HR service delivery could be tracked and evaluated, subject to your company’s particular situation, by indicators such as ROI, employee satisfaction with benefits, the success of new hires, the effectiveness of training programs, performance management ratings of new hires and employee net promoter scores (eNPS).
Other indicators that could be applied at different stages of a company’s life could be:
Equality and diversity obligations – are they a high priority and being met?
Company policy knowledge – what percentage of employees are policy-trained?
Salary competitiveness – how does the company compete vs the market?
Diversity ratio – does the company meet this ratio?
Gender pay gap – is this being addressed, and how slow is the progress?
Number of diversity initiatives – how many valuable initiatives are progressing?
Different results requires different methodologies
Legacy processes, policies and behaviours are the number one detractor of talent in today’s Millennial and Gen Xer market. As HR is the first department to make contact with talent, it is vital that they are as cutting edge and forward-thinking as possible.
There are ground-breaking ways to measure HR effectiveness with the help of big data-related technology. Avoid mind-numbing, long and expensive annual staff surveys which are poorly answered. Use short “pulse” surveys that get a quick batch of questions asked of employees without overwhelming them. Your HR department will get much more honesty in replies instead of random answers filled in just to get through the ‘irritating questionnaire’ as soon as possible. The HR team will have a much truer assessment of staff sentiment and can be agile in their response.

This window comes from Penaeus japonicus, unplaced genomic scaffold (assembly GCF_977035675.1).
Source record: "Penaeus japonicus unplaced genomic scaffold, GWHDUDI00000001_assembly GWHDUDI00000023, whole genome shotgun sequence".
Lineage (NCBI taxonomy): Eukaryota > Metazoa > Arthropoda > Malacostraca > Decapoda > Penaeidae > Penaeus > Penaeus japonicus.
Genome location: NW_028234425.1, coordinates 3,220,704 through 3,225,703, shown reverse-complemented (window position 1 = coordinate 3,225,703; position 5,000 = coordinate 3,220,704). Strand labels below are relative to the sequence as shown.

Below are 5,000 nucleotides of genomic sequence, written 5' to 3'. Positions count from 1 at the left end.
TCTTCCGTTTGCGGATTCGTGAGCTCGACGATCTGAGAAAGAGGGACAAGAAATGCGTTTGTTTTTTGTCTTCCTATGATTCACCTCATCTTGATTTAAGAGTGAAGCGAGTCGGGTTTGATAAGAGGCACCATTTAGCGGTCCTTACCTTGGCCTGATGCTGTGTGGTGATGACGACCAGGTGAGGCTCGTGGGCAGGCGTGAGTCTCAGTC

Questionnaire terminals can be installed in meeting rooms or pause rooms for the purpose of asking employees simple questions. The answers are equally simple, in the form of selecting between one of four emoticons that best displays how they feel. This can be answered on a daily basis.
Uncomplicated, continuous feedback such as regular pulse surveys or questionnaire terminals enable HR to track changes as well as the effectiveness of initiatives launched in response to employee feedback.
With simple approaches, big data and quick, agile projects, HR can be the critical success factor in a company that wants to attract the stars of the marketplace talent pool.